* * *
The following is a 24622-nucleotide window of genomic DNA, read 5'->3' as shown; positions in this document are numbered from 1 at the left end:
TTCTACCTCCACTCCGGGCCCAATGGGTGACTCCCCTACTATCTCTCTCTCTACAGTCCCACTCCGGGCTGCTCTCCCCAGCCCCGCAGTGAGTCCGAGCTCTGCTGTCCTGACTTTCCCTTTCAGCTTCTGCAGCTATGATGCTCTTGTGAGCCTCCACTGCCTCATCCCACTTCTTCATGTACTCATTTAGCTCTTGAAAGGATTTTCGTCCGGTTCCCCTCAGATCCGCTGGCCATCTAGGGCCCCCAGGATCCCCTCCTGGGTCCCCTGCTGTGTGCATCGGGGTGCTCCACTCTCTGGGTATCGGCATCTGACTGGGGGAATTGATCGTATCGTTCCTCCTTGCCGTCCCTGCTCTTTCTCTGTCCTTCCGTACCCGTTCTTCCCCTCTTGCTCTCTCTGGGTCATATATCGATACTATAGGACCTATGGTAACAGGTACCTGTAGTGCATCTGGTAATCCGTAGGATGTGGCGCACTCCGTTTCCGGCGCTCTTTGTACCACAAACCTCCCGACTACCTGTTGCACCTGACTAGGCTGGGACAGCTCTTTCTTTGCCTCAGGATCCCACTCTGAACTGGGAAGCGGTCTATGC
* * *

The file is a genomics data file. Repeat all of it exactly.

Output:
The following is a 24622-nucleotide window of genomic DNA, read 5'->3' as shown; positions in this document are numbered from 1 at the left end:
TTCTACCTCCACTCCGGGCCCAATGGGTGACTCCCCTACTATCTCTCTCTCTACAGTCCCACTCCGGGCTGCTCTCCCCAGCCCCGCAGTGAGTCCGAGCTCTGCTGTCCTGACTTTCCCTTTCAGCTTCTGCAGCTATGATGCTCTTGTGAGCCTCCACTGCCTCATCCCACTTCTTCATGTACTCATTTAGCTCTTGAAAGGATTTTCGTCCGGTTCCCCTCAGATCCGCTGGCCATCTAGGGCCCCCAGGATCCCCTCCTGGGTCCCCTGCTGTGTGCATCGGGGTGCTCCACTCTCTGGGTATCGGCATCTGACTGGGGGAATTGATCGTATCGTTCCTCCTTGCCGTCCCTGCTCTTTCTCTGTCCTTCCGTACCCGTTCTTCCCCTCTTGCTCTCTCTGGGTCATATATCGATACTATAGGACCTATGGTAACAGGTACCTGTAGTGCATCTGGTAATCCGTAGGATGTGGCGCACTCCGTTTCCGGCGCTCTTTGTACCACAAACCTCCCGACTACCTGTTGCACCTGACTAGGCTGGGACAGCTCTTTCTTTGCCTCAGGATCCCACTCTGAACTGGGAAGCGGTCTATGC